How to Nurse an Ailing Dog

Getting Pup to Take His Pills

Getting a dog to take his medicine can be a challenge.
Getting a dog to take his medicine can be a challenge.

If you've been a dog owner for awhile, you know that getting a dog to take his medicine isn't always easy. Dogs can be pretty sneaky about hiding pills under their tongues or in their cheeks, then spitting them out later when you're not looking. Below, we'll discuss some helpful tips for giving your dog his pills -- and making sure he actually swallows them!

You may need another person to hold your pooch. By the way, make sure you have the pill out and ready to go before you start. Hold your dog's head firmly with one hand or, if he's small, hold him firmly between your knees while kneeling on the floor. If you're working with a puppy or a small breed, it might be easier to wrap the dog in a towel so he can't move or place him on a table.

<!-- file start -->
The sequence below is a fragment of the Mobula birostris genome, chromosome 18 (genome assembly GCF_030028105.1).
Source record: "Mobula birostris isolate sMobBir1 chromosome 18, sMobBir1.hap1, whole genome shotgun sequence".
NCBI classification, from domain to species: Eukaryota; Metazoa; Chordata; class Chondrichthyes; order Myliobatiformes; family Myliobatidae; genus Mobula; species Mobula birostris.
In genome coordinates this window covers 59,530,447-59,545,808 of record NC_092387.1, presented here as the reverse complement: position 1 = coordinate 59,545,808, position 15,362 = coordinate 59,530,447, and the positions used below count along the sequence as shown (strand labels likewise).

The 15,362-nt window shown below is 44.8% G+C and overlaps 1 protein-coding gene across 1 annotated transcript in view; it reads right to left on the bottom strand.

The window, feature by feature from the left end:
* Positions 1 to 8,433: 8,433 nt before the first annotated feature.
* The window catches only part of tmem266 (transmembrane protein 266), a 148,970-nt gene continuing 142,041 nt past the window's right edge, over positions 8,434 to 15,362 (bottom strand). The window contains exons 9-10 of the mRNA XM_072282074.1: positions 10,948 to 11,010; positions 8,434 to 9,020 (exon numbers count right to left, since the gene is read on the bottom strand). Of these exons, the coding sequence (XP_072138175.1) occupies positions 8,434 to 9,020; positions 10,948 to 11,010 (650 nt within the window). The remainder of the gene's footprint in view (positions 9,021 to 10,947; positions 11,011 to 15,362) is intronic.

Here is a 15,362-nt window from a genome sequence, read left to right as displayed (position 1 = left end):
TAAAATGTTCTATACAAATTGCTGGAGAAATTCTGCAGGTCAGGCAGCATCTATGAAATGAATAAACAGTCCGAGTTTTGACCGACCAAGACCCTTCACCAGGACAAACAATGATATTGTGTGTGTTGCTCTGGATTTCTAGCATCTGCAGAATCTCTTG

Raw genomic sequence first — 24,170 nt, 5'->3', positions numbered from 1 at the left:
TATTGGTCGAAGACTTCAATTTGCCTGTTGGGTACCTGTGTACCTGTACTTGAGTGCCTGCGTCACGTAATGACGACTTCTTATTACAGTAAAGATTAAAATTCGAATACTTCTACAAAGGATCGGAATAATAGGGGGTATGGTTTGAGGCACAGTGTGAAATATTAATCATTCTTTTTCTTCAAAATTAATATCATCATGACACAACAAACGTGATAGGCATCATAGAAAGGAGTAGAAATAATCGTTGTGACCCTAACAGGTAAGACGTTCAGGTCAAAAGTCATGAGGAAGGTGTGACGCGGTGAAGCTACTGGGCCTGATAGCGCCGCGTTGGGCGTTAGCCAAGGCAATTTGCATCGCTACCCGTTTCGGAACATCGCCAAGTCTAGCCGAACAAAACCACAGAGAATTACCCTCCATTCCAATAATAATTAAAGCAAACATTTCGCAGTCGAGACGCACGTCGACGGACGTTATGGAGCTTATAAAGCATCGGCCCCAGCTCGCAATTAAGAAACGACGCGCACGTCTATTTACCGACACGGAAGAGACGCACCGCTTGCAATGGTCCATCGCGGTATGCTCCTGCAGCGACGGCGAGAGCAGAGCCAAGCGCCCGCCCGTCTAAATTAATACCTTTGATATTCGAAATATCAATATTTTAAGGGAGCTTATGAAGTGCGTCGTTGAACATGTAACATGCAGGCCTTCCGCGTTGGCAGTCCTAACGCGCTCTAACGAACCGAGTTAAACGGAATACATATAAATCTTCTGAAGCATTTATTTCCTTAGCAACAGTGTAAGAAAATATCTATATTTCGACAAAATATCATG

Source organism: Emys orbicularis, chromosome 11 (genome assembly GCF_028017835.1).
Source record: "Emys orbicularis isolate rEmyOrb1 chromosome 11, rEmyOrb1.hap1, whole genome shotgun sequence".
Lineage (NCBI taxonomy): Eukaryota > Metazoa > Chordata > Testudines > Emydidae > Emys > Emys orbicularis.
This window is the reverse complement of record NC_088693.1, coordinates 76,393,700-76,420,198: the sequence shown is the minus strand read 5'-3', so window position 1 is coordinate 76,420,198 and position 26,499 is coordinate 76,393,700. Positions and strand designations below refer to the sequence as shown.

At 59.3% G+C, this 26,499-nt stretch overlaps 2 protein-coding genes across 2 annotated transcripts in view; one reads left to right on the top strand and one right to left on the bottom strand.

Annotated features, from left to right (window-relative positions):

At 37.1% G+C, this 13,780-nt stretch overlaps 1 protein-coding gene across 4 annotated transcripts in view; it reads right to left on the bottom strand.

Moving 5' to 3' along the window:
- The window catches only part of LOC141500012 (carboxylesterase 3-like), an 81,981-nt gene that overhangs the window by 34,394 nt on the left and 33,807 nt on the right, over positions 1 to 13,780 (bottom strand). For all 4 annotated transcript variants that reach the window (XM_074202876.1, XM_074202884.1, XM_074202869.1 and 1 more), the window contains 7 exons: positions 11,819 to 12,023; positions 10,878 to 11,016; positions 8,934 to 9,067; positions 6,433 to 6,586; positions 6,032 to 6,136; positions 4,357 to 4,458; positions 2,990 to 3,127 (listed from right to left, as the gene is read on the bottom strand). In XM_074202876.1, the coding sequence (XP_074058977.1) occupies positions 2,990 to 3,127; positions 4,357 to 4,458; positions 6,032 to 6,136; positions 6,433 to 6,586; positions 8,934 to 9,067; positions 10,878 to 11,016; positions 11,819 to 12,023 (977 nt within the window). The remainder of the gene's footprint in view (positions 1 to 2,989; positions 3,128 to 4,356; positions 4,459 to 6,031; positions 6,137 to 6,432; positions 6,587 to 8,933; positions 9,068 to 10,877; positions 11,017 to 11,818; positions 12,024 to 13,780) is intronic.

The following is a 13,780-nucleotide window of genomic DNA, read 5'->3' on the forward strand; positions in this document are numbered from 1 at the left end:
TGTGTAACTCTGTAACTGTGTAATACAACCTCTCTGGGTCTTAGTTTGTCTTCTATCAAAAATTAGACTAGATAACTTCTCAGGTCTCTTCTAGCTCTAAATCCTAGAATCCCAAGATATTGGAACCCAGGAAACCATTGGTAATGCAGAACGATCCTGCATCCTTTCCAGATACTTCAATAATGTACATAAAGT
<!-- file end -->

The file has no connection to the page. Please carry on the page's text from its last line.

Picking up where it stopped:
Hold the pill in one hand. Using the first and middle fingers of the other hand, gently open your dog's jaws and put the pill far back on his tongue. Close his mouth and stroke his throat to get the pill to go down. You can also tilt his head straight back with one hand, grasp the pill between your thumb and forefinger of the other hand, and use your middle finger to open his mouth. Place the pill in the back of his mouth and push it over his tongue. Hold his mouth closed and rub his nose or throat so he'll swallow it.

You can also buy a "pet piller," which is basically a long, thin stick with a plunger on one end. You place the pill in the tip, insert the piller into your dog's mouth and as far back into his throat as you can get it, and then push the plunger to release the pill.

Another trick is to disguise the pill by wrapping it in something soft and tasty, such as cream cheese or peanut butter. Pet supply stores also sell special treats with holes in them so you can tuck the pill inside. Unless your pup is really smart or cautious about what he puts into his mouth, the pill will go down without him even knowing it. Since some medications need to be given on an empty stomach, can interact with certain foods or should not be chewed, be sure to ask your veterinarian if it's okay to give the pill this way.

Pills are one thing, but what if your dog has been prescribed a different type of medication? We'll reveal the best ways to administer other types of medicines on the next page.